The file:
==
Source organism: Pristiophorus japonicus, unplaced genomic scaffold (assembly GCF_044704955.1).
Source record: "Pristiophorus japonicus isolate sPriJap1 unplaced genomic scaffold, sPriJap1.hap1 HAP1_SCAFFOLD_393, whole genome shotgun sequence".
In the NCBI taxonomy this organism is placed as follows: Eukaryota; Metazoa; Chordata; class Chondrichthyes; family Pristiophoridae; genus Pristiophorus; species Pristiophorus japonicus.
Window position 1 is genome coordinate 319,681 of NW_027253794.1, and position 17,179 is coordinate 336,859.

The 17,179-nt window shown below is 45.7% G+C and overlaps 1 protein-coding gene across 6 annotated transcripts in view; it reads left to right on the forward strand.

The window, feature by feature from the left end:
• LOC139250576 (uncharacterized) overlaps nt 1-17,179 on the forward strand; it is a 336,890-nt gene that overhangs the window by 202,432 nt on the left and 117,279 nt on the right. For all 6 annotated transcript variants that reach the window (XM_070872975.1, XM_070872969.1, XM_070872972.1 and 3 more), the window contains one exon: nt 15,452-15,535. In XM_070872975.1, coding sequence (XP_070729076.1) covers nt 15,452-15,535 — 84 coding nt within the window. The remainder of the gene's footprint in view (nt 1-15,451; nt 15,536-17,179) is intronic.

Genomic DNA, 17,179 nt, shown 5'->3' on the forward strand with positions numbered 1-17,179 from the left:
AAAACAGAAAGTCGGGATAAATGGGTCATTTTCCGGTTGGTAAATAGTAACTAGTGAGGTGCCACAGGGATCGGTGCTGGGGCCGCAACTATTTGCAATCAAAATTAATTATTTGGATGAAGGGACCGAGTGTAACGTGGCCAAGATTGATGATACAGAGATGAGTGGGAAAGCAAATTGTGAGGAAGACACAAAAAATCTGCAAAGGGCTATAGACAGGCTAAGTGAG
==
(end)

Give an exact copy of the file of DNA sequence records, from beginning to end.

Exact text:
Source organism: Pristiophorus japonicus, unplaced genomic scaffold (assembly GCF_044704955.1).
Source record: "Pristiophorus japonicus isolate sPriJap1 unplaced genomic scaffold, sPriJap1.hap1 HAP1_SCAFFOLD_393, whole genome shotgun sequence".
In the NCBI taxonomy this organism is placed as follows: Eukaryota; Metazoa; Chordata; class Chondrichthyes; family Pristiophoridae; genus Pristiophorus; species Pristiophorus japonicus.
Window position 1 is genome coordinate 319,681 of NW_027253794.1, and position 17,179 is coordinate 336,859.

The 17,179-nt window shown below is 45.7% G+C and overlaps 1 protein-coding gene across 6 annotated transcripts in view; it reads left to right on the forward strand.

The window, feature by feature from the left end:
• LOC139250576 (uncharacterized) overlaps nt 1-17,179 on the forward strand; it is a 336,890-nt gene that overhangs the window by 202,432 nt on the left and 117,279 nt on the right. For all 6 annotated transcript variants that reach the window (XM_070872975.1, XM_070872969.1, XM_070872972.1 and 3 more), the window contains one exon: nt 15,452-15,535. In XM_070872975.1, coding sequence (XP_070729076.1) covers nt 15,452-15,535 — 84 coding nt within the window. The remainder of the gene's footprint in view (nt 1-15,451; nt 15,536-17,179) is intronic.

Genomic DNA, 17,179 nt, shown 5'->3' on the forward strand with positions numbered 1-17,179 from the left:
AAAACAGAAAGTCGGGATAAATGGGTCATTTTCCGGTTGGTAAATAGTAACTAGTGAGGTGCCACAGGGATCGGTGCTGGGGCCGCAACTATTTGCAATCAAAATTAATTATTTGGATGAAGGGACCGAGTGTAACGTGGCCAAGATTGATGATACAGAGATGAGTGGGAAAGCAAATTGTGAGGAAGACACAAAAAATCTGCAAAGGGCTATAGACAGGCTAAGTGAG